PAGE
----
“He’s made the right moves. He’s downsized when he’s needed to downsize; maintains the equipment necessary to go after the market that’s available; and done a very good job of hiring the right people. He’s done well at keeping diverse, staying on top of the market, staying competitive.”

Kim Moulton, clerk and treasurer for the town and village of Hyde Park, attests vigorously to Repro’s dedication. When she assumed office 10 years ago, the project of publishing a town report was unexpectedly “dropped in [her] lap” three weeks before its mandated deadline. She put the project out to bid, received a timely and affordable quote from Repro, and has stuck with the Winooski company ever since.

“They’re wonderful,” she swears. “Contracting with them is the easiest decision I make all year.”

She values Repro’s responsiveness, and commends her contact at the company, Mary Dearborn, for helping her master online communication technologies — facilitated by a highly interactive website — to make ordering and reviewing processes more efficient. “The cost, the people they are, and the high level of service we get … any other decision,” Moulton concludes, “would just be dumb!”

Marilyn Siegel, who works three days a week, mostly managing finances and human resources as Repro’s executive vice president and secretary, puts the company’s philosophy succinctly. “Our customers always come first. We do whatever is necessary to satisfy them and make sure the business is running at the optimum level.”

Siegel, the first member of his family to go to college, met Marilyn, also a New Yorker, on a blind date the summer after his freshman year at Fairleigh Dickinson University. She was in high school.

“I drove up to her house in a 1958 Chevy convertible, flamingo red, and she fell madly in love,” he quips ... “with the car.”

They have been married for 53 years. He credits her for raising their son, Evan, and daughter, Alix, while his business obligations took him around the country and the globe. Following the AT&T “palace revolt,” they came to Vermont because Alix, a University of Vermont graduate, was living and working in Burlington.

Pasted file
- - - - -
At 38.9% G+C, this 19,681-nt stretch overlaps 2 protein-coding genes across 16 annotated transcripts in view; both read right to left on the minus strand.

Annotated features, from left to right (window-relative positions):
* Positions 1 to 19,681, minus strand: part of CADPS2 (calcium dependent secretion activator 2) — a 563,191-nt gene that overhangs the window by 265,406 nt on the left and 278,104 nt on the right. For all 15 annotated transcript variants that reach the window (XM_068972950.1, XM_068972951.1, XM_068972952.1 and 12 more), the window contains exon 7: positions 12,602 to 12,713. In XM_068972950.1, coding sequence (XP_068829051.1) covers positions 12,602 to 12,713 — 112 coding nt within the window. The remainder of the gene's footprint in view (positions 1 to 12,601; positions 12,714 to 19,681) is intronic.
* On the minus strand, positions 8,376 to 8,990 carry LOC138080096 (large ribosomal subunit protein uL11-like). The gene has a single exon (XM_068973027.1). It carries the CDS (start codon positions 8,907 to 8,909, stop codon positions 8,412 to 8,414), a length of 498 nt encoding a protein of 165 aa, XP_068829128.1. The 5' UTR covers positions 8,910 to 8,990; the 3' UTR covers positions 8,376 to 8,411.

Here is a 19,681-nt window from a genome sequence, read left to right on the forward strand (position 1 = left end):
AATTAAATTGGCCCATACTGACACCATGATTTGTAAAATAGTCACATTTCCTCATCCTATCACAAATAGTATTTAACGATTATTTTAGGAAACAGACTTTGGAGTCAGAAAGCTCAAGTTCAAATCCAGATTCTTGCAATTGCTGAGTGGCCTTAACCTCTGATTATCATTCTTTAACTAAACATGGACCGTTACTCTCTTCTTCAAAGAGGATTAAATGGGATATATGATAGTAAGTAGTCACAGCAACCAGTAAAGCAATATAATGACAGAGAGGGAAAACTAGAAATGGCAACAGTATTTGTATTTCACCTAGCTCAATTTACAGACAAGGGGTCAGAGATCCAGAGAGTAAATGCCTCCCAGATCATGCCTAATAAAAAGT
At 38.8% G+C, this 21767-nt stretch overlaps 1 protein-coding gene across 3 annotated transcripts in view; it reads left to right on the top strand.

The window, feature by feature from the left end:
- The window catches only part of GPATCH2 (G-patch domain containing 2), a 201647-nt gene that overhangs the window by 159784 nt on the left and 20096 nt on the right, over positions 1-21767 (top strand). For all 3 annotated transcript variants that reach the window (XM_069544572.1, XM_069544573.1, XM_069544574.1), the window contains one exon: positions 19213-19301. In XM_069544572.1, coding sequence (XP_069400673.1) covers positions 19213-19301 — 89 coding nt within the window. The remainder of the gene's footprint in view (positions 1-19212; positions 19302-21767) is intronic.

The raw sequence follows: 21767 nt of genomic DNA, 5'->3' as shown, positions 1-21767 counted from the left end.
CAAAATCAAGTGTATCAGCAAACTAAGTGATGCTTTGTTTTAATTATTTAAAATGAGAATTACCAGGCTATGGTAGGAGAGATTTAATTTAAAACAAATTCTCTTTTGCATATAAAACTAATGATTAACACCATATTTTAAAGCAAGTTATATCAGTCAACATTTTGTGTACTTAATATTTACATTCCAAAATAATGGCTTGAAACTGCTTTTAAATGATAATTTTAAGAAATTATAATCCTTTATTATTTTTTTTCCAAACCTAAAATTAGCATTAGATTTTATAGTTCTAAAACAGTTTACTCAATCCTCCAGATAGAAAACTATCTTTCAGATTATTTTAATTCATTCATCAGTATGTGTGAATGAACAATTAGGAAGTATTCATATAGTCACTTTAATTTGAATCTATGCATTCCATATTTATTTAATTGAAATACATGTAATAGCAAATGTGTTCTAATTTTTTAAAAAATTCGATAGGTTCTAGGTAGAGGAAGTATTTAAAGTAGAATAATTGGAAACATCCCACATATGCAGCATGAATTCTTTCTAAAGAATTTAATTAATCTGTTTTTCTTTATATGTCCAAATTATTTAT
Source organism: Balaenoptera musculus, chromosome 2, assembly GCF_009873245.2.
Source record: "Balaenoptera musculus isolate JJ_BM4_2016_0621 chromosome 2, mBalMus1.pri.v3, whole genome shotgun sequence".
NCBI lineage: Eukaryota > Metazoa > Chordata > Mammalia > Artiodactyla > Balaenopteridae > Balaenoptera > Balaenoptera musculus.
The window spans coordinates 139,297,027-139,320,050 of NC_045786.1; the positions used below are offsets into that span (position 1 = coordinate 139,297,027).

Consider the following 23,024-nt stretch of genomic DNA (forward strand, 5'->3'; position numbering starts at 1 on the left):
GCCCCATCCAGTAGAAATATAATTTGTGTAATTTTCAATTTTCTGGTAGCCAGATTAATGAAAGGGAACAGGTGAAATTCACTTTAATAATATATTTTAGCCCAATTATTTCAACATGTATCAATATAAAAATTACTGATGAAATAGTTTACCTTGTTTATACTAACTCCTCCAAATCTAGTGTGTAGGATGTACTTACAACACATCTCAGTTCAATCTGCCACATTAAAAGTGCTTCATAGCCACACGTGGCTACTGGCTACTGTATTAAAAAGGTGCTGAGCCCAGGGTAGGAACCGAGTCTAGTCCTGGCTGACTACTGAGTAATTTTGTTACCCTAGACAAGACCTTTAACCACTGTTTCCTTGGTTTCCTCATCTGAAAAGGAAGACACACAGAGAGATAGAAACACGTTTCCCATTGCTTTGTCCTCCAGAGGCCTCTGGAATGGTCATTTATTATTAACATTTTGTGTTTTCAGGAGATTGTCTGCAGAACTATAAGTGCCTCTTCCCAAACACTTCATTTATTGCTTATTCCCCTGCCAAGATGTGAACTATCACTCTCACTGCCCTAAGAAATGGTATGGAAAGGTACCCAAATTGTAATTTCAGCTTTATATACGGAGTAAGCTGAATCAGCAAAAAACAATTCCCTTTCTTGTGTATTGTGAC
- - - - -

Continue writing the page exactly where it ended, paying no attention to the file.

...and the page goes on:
Upon purchasing RNE they hired her as an assistant, but after three months she flew the coop, returning to New York City to attend the Fashion Institute of Technology. She’s now 44 and employed as a handbag designer. Evan, 51, lives in Chicago and is an assistant attorney general with the State of Illinois.

Adding to his duties, Siegel has taken on the presidency of their condominium owners’ association in South Burlington, “learning all the things,” he says, “that go into maintaining a community.” Both are avid readers, and while he maintains an exercise regimen — he is tall and trim at 75 — Marilyn, he says, has a motto: “The outdoors is overrated.” Her gifts, he adds, are her intellect and wit.

What they most enjoy together is travel, particularly educational and cultural experiences. In 2017 they visited Israel, exploring the region’s history, and took a Danube River cruise that passed through five countries. In April they’ll be circling Japan on a cruise ship.

At home, Siegel spends most weekends studying his company’s spreadsheets and devising strategies to survive in a world rife with “disruptive technologies.” Yet, surveying a professional journey that began when he tagged along with his father to the plant on Saturdays, then took him around the world, and has now plopped him down, unexpectedly, in Vermont, he feels lucky. “Through it all,” he says, “I’ve had a great career.” •